The biggest promise location-based services offer for merchants is that they are going to bring in the pundits en masse. Location companies and brands have been experimenting with rewarding users with discounts and other special offers (like cutting the price of a coffee for the Foursquare “mayor” of a given coffee shop,). Now a new service called GroupTabs is taking on the challenge of turning check-ins into transactions.
GroupTabs describes itself as Groupon meets Foursquare. Meaning that it combines special deals (that Groupon is known for) with the check-in (as made popular by Foursquare). The biggest problem for location-based services these days is that they are rewarding people who already frequent a certain venue, be it a bar or a restaurant.
“We thought that there must be a better way to drive in new customers,” explained GroupTab’s Josh Malin. It works like this: A coffee shop or a clothes retailer puts out an offer, say 30% off a certain item. The deal happens only on the condition that a certain number of people check in. When the predetermined amount of people, say 20, check in, every one of those people get the deal. “That way, the deal has immediacy [alerting people that a deal is going down tonight] and it’s bringing in new people to shops, because it’s not rewarding just the one regular visitor,” said Malin.
GroupTabs is using Foursquare’s open API for checking-in, but says that the service has a strict, built-in way of making sure that the entity checking in is a real person and really physically there (as Foursquare allows users to check in at various locations even if they never leave their home). The New York-based company says it “makes sense” to work with Foursquare, which is also based in New York City. GroupTabs is looking to collaborate with the other services (Brightkite, Gowalla, Loopt and so on) when it gets its service up and running.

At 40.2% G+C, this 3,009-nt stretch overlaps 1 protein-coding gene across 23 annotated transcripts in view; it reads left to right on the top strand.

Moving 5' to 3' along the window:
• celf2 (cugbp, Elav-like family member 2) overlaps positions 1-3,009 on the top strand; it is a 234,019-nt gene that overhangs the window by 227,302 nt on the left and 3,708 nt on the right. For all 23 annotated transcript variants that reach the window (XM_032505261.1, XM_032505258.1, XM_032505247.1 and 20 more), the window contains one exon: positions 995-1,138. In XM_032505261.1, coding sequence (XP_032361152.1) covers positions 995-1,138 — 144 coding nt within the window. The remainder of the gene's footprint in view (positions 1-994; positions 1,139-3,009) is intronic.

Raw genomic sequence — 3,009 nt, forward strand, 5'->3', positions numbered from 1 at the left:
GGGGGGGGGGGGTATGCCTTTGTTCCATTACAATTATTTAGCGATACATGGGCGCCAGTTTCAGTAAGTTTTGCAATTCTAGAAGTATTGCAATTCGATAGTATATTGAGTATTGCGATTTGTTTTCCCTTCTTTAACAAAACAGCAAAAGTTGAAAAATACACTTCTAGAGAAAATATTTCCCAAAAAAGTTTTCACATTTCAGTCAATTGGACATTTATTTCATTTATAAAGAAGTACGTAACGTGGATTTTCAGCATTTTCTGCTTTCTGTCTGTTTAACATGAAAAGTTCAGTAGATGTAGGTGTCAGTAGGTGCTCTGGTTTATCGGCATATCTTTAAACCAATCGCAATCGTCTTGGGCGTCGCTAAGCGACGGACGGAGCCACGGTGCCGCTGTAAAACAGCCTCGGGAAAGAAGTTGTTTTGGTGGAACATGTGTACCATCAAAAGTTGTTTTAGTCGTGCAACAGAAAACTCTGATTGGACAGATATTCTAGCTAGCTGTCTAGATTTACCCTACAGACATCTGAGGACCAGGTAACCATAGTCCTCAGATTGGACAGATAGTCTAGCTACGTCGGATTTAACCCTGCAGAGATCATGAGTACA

The company is testing its business model in New York, and Malin thinks the service is well-suited for urban areas, where there is the critical mass of people needed for finding enough groups interested in various deals. The number of people participating in a particular deal is up to the merchant, who will likely also limit the number of people who get to be in on the deal, just so that there will not be hundreds and hundreds of consumers creating a chaos. GroupTabs charges the merchant for using its platform. But not all deals will go through. For example, if a deal requires 20 people to check-in, and only 19 do, the deal doesn’t tip, and the merchant pays nothing. For users, the service is free.
GroupTabs has been in development since late April, and has three people, Malin included, working on it. The business is completely bootstrapped, and Malin says the company doesn’t need more money until it makes the move from New York to other metropolitan areas, which could be soon. The company’s CEO is Zane Friedman, who worked as a sales executive for local service directory Citysearch prior to starting up GroupTabs.
The service is an HTML5 application right now, meaning that smartphone users are able to access the service via mobile web. Native apps for the iPhone, Android devices and Blackberry are in the pipeline, says Malin. The next version of the app will also have basic social networking features, as the service seems like a fun way to meet new people – maybe even dating – as people who share the same interest show up to the same store or bar. While not jumping on the idea of turning the service into Groupon meets Foursquare meets (dating app) Skout, Malin agrees that there is plenty of potential in the service for social networking like sharing deal invites and rsvp’s with friends, and the company is planning to incorporate similar features in the future.
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